In fact, K and HFE are functions of length l of transmission lines and frequency f, for the reason that introduces the Le which is the ratio of l to wavelength λ.
This comprehensive parameter makes (3) and (4) become
Based on this, the changes of K and HFE with Le are studied.
Based on this, the changes of K and HFE with Le are studied.
For case where the electrical length, Le, is small, the line can be represented by lumped parameters (inductance, capacitance, resistance). As Le increases, lumped parameter representation is no longer valid, and distributed parameter model must be used. For large Le , one convenient representation is with the ABCD parameters, which A, B, C, and D are hyperbolic function of the propagation constant γ = α + β, derived from the line physical parameters (resistance, capacitance, inductance and conductance). This article chooses to use FEKO simulation software to replace these traditional numerical calculation methods.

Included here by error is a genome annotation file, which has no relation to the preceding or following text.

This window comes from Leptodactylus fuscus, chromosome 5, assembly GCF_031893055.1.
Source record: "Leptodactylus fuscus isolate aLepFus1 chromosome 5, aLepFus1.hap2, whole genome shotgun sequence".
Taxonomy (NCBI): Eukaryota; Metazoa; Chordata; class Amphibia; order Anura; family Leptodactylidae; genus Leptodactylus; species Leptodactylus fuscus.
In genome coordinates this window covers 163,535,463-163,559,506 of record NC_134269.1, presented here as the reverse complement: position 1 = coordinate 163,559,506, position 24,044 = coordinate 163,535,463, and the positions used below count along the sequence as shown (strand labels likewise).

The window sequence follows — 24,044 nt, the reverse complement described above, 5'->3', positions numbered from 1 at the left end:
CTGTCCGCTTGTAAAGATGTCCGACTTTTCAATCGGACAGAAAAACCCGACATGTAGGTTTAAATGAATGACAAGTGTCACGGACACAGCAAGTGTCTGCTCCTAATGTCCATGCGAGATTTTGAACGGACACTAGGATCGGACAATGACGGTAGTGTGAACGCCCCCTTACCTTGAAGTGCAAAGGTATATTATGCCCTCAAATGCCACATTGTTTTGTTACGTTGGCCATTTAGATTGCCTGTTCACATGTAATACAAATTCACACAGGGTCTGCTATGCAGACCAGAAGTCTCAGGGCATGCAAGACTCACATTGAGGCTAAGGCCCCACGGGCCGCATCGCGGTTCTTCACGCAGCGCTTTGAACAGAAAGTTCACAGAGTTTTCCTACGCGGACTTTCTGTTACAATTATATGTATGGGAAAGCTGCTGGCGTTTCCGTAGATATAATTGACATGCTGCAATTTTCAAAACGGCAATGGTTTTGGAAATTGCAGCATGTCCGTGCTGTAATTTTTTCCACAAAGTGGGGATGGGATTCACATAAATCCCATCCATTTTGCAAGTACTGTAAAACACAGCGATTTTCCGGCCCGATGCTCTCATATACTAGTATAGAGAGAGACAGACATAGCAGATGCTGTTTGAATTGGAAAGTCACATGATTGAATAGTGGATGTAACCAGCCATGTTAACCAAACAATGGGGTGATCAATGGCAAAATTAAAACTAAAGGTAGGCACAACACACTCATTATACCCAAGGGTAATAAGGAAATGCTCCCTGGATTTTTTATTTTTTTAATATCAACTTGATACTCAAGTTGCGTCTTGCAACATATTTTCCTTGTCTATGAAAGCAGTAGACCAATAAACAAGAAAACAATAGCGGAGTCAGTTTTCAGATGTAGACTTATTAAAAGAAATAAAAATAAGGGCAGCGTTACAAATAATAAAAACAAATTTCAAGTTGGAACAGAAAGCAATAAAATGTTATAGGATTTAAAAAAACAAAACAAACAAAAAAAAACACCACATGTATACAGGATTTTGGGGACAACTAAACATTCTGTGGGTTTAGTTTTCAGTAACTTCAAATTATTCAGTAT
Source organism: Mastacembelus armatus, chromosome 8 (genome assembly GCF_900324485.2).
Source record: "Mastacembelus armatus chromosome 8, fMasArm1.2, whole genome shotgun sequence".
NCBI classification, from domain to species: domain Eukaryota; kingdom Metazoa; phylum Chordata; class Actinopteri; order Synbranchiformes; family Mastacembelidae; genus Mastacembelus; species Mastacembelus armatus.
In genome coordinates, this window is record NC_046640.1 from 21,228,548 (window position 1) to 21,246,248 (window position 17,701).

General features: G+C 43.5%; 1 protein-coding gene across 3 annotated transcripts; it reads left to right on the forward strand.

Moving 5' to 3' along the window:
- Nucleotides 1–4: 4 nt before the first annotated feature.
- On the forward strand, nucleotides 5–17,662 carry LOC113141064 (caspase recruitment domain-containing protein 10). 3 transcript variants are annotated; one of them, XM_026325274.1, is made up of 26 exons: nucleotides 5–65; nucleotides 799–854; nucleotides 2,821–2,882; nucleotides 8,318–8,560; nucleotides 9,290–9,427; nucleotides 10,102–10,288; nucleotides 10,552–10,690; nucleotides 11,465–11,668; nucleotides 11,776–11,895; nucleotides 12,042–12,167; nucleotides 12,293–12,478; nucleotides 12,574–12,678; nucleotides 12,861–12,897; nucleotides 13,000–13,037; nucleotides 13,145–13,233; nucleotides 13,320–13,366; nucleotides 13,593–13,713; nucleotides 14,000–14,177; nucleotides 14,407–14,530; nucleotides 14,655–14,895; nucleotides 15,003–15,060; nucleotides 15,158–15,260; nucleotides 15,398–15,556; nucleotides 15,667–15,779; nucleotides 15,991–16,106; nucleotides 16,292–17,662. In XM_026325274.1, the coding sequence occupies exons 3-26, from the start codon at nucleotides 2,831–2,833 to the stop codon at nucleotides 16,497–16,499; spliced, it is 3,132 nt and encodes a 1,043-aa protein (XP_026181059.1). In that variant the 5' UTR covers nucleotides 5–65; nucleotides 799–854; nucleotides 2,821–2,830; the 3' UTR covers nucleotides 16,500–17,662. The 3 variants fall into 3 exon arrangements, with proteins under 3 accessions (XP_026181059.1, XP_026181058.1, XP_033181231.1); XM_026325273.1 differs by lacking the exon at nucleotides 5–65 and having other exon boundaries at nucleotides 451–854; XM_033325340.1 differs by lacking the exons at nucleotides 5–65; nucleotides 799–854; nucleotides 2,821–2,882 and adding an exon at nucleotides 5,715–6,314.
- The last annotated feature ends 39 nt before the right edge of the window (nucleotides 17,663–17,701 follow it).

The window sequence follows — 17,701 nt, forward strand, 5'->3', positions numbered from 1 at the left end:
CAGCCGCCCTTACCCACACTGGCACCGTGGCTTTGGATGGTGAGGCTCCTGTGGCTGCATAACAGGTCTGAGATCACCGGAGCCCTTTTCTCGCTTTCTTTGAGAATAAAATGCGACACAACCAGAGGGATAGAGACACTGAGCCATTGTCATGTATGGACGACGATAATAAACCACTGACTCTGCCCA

Electromagnetic noise characteristics at the far-end of (2+1) transmission line
For the frequency range of (0.1~300) MHz, that is, the electrical dimension Le is in the range of (0.0005~1.5) m, the (2+1) conductor transmission line simulation is performed in FEKO.
Figure 2: (2+1) conductor transmission model
In Figure 2, the length of the transmission line is l, the source on the interference line is composed of the noise source of G-lineUS and the source resistance RS. RL is the far-end load of the interference line, and RNE and RFE represent the near-end load and far-end load on the R-line, respectively. The cable structure in this section is shown in Table 1.